PARIS (Reuters) - Striking musicians and singers of the Paris Opera staged an open-air concert on Saturday in front of the city’s historic opera house in protest against a pension reform that seeks to end their special retirement scheme.
Orchestra members and singers performed well-known airs by Verdi and Bizet in a half-hour event outside the Opera Garnier building, ending with a rendition of the Marseillaise.
The musicians were cheered on by colleagues including ballerinas who last month performed scenes from Swan Lake at the same spot in a similar protest over the proposed pensions overhaul.
The event drew applause from passers-by on a sunny winter’s afternoon in the French capital, where performances by the Paris Opera have been canceled for the past month due to the strike by artists who want to preserve centuries-old retirement provisions.
“We’re so unhappy about not being able to give our shows that we’re performing in a different way, in the street, to show the public that we’re not on holiday,” Fabien Wallerand, a tuba player in the Paris Opera’s orchestra, told Reuters.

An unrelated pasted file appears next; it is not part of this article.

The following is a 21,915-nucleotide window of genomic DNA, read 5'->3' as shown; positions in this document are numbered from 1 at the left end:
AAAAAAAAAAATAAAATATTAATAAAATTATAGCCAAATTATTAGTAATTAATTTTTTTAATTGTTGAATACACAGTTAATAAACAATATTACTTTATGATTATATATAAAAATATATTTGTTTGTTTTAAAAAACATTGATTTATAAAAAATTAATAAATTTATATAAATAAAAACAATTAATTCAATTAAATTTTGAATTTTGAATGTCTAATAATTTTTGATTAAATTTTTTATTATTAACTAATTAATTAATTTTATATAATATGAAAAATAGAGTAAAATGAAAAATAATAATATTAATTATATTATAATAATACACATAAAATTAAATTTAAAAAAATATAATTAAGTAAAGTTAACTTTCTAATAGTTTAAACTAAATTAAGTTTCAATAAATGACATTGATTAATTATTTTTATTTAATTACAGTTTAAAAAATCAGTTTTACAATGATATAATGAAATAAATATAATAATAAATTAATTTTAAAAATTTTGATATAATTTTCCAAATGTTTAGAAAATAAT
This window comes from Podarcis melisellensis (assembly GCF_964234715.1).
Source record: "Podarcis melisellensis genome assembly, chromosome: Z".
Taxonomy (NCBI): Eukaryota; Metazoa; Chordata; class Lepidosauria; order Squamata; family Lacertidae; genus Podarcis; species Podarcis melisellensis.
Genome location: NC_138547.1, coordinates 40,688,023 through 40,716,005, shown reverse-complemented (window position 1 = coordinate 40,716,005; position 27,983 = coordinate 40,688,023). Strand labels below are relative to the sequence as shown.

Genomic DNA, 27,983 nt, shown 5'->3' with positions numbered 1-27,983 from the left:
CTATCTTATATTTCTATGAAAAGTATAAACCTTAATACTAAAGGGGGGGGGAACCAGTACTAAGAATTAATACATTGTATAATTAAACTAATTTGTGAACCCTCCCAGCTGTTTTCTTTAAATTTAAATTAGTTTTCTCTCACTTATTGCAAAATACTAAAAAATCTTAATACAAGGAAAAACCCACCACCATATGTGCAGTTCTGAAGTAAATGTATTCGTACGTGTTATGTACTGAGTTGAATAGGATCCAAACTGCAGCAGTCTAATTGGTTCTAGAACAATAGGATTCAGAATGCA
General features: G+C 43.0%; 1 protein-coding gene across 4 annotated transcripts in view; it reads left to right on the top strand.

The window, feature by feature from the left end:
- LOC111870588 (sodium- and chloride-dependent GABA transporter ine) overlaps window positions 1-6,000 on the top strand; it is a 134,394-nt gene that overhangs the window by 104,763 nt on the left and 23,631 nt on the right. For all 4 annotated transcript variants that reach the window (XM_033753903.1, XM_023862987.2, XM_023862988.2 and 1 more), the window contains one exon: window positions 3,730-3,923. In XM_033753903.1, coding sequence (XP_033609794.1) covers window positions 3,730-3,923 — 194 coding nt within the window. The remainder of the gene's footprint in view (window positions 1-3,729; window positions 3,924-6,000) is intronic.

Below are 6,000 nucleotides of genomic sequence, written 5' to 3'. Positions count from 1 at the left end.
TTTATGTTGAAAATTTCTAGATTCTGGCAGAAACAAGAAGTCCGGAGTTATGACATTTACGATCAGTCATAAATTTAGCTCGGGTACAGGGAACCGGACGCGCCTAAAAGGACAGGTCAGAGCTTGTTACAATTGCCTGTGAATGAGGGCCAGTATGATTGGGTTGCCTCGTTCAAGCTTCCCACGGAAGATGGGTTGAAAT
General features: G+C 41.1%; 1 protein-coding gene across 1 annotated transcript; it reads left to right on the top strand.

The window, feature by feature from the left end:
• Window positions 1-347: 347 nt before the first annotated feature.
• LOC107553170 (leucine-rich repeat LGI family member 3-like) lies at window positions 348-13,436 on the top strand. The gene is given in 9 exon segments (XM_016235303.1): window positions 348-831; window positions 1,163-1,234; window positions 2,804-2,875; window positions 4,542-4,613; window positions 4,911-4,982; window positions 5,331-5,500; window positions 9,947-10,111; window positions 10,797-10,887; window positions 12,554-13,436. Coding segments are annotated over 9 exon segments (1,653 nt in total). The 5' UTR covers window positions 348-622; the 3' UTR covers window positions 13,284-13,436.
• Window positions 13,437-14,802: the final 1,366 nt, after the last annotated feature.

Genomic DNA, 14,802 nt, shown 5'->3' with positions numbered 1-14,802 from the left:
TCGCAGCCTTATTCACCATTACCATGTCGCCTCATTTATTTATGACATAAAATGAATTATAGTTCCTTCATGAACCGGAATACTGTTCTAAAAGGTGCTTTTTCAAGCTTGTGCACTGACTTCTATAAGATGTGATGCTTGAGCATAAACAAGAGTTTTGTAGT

Under an arrangement dating back to 1698 and the reign of Louis XIV, Paris Opera dancers can retire on a full pension at the age of 42, singers at 57 and musicians at 60.
President Emmanuel Macron’s plan to merge France’s various pension schemes into a single system has triggered more than a month of strikes, particularly in public transport.
However, concessions by the government, notably a delay to a move to raise the age at which workers can claim a full pension from 62 to 64, have contributed to a waning in strikes.
Reporting by Elizabeth Pineau and Ardee Napolitano, writing by Gus Trompiz, editing by Christina Fincher
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